Are your employees motivated?
Employee feedback surveys are the key to employee motivation!
When was the last time you felt excited, motivated and extremely keen to be at work? Chances are when you had a job that really interested you, had control over what you did and how you did it, and you didn’t have any worries about “zealous boss” interference or job security. It’s a great feeling – we can all probably tell stories of when we were most “motivated” at work.
As managers, do we try to provide this same level of motivation for our employees? Or, are we fixated on striving to achieve the deadlines, budgets and targets that are set for us (and that seem to be getting tougher and tougher and placing more and more stress on us and our people), and forgetting what it was really like when we worked in an environment that was truly “motivational”.
My challenge to managers, is to think back to when they were most motivated at work and identify the reasons why (list them on a sheet of paper as dot points). Then, set about implementing these same conditions for their own people. (Draw up your own list now and see how it compares with mine)
I’ve issued this challenge to managers over the last 20 years in management development forums and invariably their “motivational conditions” they identify are:
- Autonomy – the chance to take control over a complete project or unit of work in which I am really interested
- Responsibility – for setting goals and targets and being accountable for achieving them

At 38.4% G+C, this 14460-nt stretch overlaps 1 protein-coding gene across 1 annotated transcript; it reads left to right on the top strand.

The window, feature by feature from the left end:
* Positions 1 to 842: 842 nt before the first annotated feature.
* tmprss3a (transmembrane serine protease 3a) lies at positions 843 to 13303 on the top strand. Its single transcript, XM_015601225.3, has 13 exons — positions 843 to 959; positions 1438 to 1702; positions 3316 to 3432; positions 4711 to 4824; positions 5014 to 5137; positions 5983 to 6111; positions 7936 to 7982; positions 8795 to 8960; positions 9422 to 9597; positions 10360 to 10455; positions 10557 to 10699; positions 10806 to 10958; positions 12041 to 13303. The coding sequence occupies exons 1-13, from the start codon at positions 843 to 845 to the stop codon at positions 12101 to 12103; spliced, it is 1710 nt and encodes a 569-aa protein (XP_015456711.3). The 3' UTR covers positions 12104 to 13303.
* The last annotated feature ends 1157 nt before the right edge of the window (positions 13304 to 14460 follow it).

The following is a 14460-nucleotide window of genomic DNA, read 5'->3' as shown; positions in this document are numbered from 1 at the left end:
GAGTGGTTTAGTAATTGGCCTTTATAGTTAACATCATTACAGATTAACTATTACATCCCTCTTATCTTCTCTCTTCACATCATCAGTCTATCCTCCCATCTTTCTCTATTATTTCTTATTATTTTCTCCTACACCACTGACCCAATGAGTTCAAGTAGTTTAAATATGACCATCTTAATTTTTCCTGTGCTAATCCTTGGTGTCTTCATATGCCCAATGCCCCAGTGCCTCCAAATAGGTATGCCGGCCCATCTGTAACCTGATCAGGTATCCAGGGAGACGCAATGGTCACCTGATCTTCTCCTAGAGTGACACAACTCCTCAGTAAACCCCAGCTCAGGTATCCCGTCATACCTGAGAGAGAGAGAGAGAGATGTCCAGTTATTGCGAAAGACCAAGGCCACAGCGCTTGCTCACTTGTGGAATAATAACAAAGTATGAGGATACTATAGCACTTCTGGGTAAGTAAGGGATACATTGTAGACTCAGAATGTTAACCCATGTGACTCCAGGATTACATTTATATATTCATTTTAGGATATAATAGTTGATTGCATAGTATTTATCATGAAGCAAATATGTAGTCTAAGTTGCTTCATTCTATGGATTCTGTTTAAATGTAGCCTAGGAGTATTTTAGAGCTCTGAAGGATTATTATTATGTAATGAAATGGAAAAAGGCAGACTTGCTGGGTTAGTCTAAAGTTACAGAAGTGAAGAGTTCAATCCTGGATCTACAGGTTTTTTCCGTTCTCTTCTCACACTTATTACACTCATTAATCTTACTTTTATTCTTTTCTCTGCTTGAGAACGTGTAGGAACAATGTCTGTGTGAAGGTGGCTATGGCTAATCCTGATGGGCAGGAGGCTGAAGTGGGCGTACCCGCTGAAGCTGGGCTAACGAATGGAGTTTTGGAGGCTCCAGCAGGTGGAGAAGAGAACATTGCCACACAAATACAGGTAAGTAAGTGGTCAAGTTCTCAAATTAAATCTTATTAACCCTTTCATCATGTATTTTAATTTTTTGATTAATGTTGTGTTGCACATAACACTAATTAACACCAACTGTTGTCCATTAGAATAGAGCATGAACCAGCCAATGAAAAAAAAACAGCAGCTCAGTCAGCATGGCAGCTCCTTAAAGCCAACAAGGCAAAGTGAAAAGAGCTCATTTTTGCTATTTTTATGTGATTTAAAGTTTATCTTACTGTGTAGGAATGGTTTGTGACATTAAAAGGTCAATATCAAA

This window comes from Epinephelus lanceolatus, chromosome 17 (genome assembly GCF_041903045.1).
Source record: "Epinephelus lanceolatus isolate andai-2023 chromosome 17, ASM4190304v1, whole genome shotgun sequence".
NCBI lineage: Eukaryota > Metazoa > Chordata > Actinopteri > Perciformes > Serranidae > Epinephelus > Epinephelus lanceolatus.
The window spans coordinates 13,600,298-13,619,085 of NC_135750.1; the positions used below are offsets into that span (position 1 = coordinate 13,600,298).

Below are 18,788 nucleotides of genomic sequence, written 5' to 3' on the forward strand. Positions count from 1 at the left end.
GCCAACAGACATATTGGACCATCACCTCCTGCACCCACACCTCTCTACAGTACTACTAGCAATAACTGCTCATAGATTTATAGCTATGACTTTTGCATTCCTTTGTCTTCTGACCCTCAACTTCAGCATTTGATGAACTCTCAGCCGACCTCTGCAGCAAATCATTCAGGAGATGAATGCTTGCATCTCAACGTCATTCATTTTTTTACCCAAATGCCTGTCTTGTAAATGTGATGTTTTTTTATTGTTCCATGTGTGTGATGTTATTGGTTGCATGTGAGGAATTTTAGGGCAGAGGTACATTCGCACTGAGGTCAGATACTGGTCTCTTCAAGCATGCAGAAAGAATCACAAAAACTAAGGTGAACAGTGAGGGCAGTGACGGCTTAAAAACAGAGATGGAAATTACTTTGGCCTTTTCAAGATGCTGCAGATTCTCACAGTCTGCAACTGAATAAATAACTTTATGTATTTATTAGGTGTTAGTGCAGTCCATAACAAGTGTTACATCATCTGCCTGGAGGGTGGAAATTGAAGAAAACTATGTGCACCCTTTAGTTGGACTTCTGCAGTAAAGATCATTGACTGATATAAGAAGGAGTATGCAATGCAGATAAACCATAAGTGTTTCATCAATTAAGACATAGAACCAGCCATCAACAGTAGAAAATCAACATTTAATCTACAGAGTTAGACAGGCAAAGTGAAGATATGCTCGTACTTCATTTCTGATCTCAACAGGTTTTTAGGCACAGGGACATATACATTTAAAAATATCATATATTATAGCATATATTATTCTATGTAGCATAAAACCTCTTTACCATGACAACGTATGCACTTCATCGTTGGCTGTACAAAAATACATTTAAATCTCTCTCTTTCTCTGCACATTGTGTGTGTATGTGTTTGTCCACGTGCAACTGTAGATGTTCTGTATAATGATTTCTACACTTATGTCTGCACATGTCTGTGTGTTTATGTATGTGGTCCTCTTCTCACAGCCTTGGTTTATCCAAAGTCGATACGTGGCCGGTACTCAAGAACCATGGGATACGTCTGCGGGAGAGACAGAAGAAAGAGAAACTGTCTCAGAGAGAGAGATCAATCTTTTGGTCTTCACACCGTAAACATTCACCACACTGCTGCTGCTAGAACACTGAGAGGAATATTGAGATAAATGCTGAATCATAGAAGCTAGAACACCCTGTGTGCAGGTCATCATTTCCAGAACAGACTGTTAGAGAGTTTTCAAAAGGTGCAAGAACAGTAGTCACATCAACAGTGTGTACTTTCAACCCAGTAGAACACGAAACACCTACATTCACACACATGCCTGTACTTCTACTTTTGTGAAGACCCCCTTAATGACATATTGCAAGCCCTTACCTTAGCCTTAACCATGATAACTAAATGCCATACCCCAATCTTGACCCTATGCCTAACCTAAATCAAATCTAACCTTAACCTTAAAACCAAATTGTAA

- Recognition – for achieving meaningful results
- Development – of my skills, knowledge and capabilities to their full potential
I then ask them to identify the things that really irritate and annoy them and (often) change what could have been a motivating workplace into a drudgery. They list:
- Bosses who do not give recognition, or worse still, take the credit themselves
- A lack of feeling of “team”, ie., we are in this together
- Constant implied or implicit threats of demotion or dismissal
- Insufficient salary (by comparison to others in the firm or in the industry)
If these sound familiar, then you’re right! Frederick Herzberg in his classic article http://harvardbusinessonline.hbsp.harvard.edu/ developed two similar lists nearly forty years ago that he called “Motivators” and “Satisfiers”.
Do they hold true today?
Research into turnover rates for young employees (20 – 30 yrs) shows that in some industries, the turnover rate of young employees is as high as 25% due to lack of perceived career development and training, and limited opportunities for involvement in other areas of their profession. These younger people:
- Are more opportunistic in taking new jobs.
- Are more mobile.
- Have greater expectations.
- Are easily bored.
Andrew Heathcote http://www.brw.com.au/stories/20040226/21726.aspx in answer to this challenge suggests that managers need to:
- Be honest during interviews.
- Be serious about performance reviews.
- Do more career mapping.
- Create a forum to develop a greater spirit of involvement.
- Provide more job rotation.
- Provide more rotation between offices.
- Develop specific training.
- Introduce variety.
- Develop forums for social interaction.
- Consider providing sabbaticals (so they can travel without resigning).
- Increase the availability of unpaid leave.
Richard Layard www.pfd.co.uk/clients/layardr/b-aut.html suggests that work plays a very important part in our happiness and that a lot of our happiness actually comes from the work we do. And the job that we do is affected by how we are allowed to do it!
(Managers this is your cue!!!!)
© The National Learning Institute
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Ian McMaster is Head of Learning & Development at BRC Partnership who assists leaders and managers to ask themselves the pertinent and essential questions so they can be more effective in their work.
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